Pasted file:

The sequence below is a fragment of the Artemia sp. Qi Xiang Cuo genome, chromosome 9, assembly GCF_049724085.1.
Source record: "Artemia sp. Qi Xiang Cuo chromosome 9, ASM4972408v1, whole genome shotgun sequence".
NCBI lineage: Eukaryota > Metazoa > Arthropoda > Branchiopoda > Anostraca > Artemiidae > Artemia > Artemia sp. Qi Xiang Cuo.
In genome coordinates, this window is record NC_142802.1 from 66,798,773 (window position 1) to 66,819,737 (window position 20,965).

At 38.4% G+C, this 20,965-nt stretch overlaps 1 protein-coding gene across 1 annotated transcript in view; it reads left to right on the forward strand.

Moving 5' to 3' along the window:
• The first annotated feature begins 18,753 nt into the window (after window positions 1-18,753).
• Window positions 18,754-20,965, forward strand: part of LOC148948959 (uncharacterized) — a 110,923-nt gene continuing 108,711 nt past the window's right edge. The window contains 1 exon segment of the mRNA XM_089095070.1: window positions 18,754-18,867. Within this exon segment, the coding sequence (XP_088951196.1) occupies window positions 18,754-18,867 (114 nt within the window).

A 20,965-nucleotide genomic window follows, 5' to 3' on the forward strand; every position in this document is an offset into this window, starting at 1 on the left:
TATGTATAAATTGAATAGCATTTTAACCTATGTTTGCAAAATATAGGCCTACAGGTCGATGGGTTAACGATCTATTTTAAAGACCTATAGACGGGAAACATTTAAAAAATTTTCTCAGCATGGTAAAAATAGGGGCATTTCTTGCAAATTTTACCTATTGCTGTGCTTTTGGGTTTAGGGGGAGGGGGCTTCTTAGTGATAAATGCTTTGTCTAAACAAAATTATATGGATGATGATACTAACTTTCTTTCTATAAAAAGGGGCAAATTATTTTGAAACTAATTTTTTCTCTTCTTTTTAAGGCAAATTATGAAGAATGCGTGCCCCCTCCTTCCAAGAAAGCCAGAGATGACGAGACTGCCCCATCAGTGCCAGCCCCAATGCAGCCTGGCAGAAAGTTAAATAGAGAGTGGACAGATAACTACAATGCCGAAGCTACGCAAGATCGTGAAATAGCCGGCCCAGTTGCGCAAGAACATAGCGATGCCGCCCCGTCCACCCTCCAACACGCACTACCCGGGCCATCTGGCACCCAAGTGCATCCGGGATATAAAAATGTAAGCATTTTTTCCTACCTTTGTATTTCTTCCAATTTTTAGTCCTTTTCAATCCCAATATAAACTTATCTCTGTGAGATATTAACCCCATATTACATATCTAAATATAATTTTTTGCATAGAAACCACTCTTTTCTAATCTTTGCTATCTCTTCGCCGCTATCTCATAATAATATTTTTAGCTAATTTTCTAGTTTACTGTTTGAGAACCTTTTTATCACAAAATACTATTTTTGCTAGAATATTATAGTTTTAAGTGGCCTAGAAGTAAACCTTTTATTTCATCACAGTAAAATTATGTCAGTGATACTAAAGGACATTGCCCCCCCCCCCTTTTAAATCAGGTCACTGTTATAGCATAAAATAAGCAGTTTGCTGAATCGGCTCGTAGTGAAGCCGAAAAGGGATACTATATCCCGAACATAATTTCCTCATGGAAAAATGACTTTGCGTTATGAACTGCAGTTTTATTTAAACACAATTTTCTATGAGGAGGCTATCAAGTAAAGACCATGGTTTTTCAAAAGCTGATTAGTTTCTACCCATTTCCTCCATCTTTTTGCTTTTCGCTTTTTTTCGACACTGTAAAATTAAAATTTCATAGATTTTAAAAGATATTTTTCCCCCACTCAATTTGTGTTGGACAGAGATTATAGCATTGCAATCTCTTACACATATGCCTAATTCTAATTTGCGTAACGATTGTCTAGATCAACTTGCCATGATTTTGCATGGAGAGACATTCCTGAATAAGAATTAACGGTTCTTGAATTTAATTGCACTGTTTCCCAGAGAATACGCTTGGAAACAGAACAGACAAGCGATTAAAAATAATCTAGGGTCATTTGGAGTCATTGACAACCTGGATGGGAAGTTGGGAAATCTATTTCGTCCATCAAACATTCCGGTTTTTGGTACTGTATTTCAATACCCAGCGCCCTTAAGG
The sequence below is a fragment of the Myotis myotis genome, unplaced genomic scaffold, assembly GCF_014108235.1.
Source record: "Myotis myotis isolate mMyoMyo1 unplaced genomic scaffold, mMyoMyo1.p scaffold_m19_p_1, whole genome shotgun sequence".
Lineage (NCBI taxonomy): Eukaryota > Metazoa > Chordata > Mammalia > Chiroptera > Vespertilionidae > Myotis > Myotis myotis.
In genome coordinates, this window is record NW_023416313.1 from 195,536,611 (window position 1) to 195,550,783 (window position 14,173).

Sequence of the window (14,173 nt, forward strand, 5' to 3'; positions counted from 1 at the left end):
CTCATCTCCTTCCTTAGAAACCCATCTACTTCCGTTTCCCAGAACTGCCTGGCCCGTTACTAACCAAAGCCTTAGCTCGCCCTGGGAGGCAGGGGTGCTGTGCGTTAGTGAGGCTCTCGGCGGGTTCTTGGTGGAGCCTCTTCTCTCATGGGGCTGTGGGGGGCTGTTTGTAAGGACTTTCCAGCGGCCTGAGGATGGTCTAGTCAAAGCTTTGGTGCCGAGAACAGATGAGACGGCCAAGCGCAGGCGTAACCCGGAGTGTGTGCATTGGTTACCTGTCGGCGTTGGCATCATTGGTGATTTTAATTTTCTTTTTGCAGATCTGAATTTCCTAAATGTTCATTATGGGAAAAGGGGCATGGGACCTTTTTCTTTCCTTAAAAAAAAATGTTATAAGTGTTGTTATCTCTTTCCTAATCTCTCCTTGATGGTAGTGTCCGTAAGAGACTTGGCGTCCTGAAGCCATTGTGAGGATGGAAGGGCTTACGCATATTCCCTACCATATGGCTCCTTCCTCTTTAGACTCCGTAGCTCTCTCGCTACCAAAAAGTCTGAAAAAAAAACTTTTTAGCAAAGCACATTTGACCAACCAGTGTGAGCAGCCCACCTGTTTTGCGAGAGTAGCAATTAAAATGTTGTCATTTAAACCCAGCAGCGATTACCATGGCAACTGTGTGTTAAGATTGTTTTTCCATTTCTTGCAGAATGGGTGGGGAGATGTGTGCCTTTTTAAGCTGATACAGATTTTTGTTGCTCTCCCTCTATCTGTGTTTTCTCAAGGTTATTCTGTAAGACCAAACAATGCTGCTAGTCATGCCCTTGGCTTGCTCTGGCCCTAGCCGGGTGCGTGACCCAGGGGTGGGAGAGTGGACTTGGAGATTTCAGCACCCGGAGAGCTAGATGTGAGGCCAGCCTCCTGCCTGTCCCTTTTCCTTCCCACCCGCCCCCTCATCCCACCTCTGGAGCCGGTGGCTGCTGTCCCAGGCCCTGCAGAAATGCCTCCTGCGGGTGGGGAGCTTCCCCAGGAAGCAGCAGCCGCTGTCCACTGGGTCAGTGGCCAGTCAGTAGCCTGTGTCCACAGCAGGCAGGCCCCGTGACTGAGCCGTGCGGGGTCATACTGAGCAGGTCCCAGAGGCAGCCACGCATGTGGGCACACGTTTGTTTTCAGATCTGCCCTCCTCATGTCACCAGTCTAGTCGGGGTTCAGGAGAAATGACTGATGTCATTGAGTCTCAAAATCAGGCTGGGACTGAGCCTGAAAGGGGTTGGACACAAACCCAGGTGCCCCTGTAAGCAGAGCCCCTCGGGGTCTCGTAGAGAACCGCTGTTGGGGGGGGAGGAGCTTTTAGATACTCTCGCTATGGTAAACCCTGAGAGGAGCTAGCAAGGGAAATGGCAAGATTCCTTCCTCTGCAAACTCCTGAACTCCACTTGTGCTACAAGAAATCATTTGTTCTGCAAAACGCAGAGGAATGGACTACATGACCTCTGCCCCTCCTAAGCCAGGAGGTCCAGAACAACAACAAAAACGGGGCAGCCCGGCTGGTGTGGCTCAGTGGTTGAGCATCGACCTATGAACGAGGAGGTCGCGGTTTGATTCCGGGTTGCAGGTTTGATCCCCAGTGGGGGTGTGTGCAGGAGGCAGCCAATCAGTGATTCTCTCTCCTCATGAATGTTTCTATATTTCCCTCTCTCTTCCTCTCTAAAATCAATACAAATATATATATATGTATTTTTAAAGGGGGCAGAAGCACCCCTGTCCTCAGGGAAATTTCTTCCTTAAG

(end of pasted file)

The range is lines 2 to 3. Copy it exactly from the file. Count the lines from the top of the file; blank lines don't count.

Source record: "Artemia sp. Qi Xiang Cuo chromosome 9, ASM4972408v1, whole genome shotgun sequence".
NCBI lineage: Eukaryota > Metazoa > Arthropoda > Branchiopoda > Anostraca > Artemiidae > Artemia > Artemia sp. Qi Xiang Cuo.